This is hardly surprising. The book is out precisely when the United States looks poised to sign a nuclear deal with Iran
-- a deal that is bad for Israel, bad for America and bad for the world.
For Israel, Iran's nuclear program poses not one, but several existential threats. The first and most obvious is that Iran will develop nuclear warheads and will place them atop one of the many intercontinental ballistic missiles it has built, missiles whose sole purpose is to carry such warheads. Israel, according to the "moderate" former Iranian leader Akbar Hashemi Rafsanjani, is "a one-bomb country."
The second threat derives from the fact that Iran is the world's largest state sponsor of terror, backing attacks against Israeli civilians and Jews across five continents and in dozens of cities. If Iran acquires nuclear capabilities, so too will the terrorists, who will not need an ICBM to deliver their weapon, but only a ship container.
Lastly, but no less nightmarishly, once Iran acquires nuclear capabilities, so too will many of the countries in the Middle East, transforming an already unstable region into a nuclear powder keg.
For Israelis, the Iranian nuclear issue is not about legacy, but our children's lives. However, the Iranian nuclear program threatens not only Israel and the Middle East, but also America and the world.
Iranian proxies are second only to al Qaeda in the number of Americans they have killed in recent years. This is the same regime that took over the U.S. Embassy
and took its staff hostage in 1979, that was responsible for the attacks on the U.S. Embassy and Marine barracks in Beirut in 1983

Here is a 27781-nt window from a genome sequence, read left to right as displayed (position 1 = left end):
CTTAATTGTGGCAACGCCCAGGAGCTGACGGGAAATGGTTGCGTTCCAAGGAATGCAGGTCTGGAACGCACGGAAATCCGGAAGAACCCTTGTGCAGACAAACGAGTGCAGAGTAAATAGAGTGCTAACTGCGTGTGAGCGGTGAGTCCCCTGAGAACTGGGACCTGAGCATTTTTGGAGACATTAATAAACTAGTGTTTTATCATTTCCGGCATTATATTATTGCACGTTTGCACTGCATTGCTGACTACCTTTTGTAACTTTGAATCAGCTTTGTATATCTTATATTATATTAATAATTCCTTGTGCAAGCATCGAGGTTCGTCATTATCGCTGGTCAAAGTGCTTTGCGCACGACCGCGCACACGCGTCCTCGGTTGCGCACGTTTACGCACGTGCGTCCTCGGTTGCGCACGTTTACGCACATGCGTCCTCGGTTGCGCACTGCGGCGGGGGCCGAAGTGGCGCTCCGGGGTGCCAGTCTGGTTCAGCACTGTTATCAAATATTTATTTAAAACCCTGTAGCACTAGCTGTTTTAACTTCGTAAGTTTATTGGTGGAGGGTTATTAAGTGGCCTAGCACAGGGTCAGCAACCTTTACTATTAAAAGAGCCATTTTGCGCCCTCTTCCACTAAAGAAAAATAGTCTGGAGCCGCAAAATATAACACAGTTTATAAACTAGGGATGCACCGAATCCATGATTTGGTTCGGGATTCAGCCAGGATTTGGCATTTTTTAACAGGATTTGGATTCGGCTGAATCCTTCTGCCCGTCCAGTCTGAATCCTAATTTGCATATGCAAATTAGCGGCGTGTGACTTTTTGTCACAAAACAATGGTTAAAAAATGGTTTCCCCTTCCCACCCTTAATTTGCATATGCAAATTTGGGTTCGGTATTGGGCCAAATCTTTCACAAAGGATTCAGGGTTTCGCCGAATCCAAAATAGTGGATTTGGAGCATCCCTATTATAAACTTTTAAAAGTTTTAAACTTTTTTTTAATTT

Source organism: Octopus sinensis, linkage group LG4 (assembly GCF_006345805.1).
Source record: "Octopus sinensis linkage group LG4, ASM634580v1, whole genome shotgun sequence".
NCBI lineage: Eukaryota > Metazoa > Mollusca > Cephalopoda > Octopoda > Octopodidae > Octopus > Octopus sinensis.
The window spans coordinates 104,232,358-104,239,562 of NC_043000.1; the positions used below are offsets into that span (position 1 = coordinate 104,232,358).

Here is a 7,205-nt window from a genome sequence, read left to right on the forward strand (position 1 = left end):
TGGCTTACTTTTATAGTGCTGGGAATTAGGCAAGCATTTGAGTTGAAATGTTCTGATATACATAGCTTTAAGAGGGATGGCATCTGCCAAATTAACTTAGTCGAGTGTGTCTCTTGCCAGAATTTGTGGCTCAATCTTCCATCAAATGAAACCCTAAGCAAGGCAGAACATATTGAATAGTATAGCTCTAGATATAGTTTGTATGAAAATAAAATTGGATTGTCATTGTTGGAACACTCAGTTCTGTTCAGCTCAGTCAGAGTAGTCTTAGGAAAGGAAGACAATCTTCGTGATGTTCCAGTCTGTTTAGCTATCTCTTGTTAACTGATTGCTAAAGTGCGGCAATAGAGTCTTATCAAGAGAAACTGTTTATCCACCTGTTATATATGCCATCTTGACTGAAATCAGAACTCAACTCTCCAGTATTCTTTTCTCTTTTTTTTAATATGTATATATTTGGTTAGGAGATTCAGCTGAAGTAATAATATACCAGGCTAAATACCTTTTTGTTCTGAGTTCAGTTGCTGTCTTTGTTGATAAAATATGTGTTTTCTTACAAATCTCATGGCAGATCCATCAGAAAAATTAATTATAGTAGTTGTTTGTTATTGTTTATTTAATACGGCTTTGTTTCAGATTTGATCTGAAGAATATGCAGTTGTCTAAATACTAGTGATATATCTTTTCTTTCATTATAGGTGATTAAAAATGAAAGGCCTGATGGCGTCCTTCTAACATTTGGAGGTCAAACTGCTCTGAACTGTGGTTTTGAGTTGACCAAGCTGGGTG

and the Khobar Towers in Saudi Arabia in 1996
. In 2011, as the U.S. attorney general noted, it even endorsed a plot to blow up a crowded popular restaurant in Washington
In the short run, perhaps, America can at least gamble on whether the Iranian regime is rational and a potentially responsible regional actor. But what if Israel's estimation is correct -- that the Iranian regime is irrational and will devote tens of billions of dollars in sanctions relief not to peaceful development, but to enhancing its global terrorist networks?
Well-intentioned advocates of the proposed Iranian nuclear deal, the deadline for which has been pushed back to July 7
, will argue that it provides for intrusive inspections of Iranian nuclear facilities, will remove a large portion of Iran's stockpile of enriched uranium, and, for a 10-year period, will prevent Iran from producing a nuclear weapon in less than 12 months. Yet other experts -- including leading American scientists -- have concluded that, under this agreement, Iran could break out military nuclear power in a far shorter period
and could develop the wherewithal to create not just one bomb, but an atomic arsenal.
In the interim, the agreement will also bestow legitimacy on an Iran that is attempting to overthrow pro-American governments throughout the Middle East, such as Saudi Arabia and Yemen, and is propping up the Syrian dictator
who has killed many tens of thousands of his own citizens. The regime seeks to extend its hegemony throughout the region and beyond.
Distance can be emotionally deceiving. The nuclear deal imperils the United States as much as Israel, just not as immediately. The Supreme Leader directs crowds in chanting "Death to America." The Iranian navy practices blowing up U.S. aircraft carriers
, and its armed forces bear responsibility
for the deaths of hundreds of American soldiers who fought bravely in Iraq.
There has been a suggestion from those conducting the negotiations with Iran that the alternative to a deal is war. It's not true. The alternative is a better deal brought about by ratcheted-up sanctions, a deal that dismantles Iranian nuclear facilities and is linked to a fundamental change in Iran's behavior: It must cease trying to overthrow pro-American governments, it must cease sponsoring terror worldwide, and it must stop threatening to destroy America's cherished ally, Israel.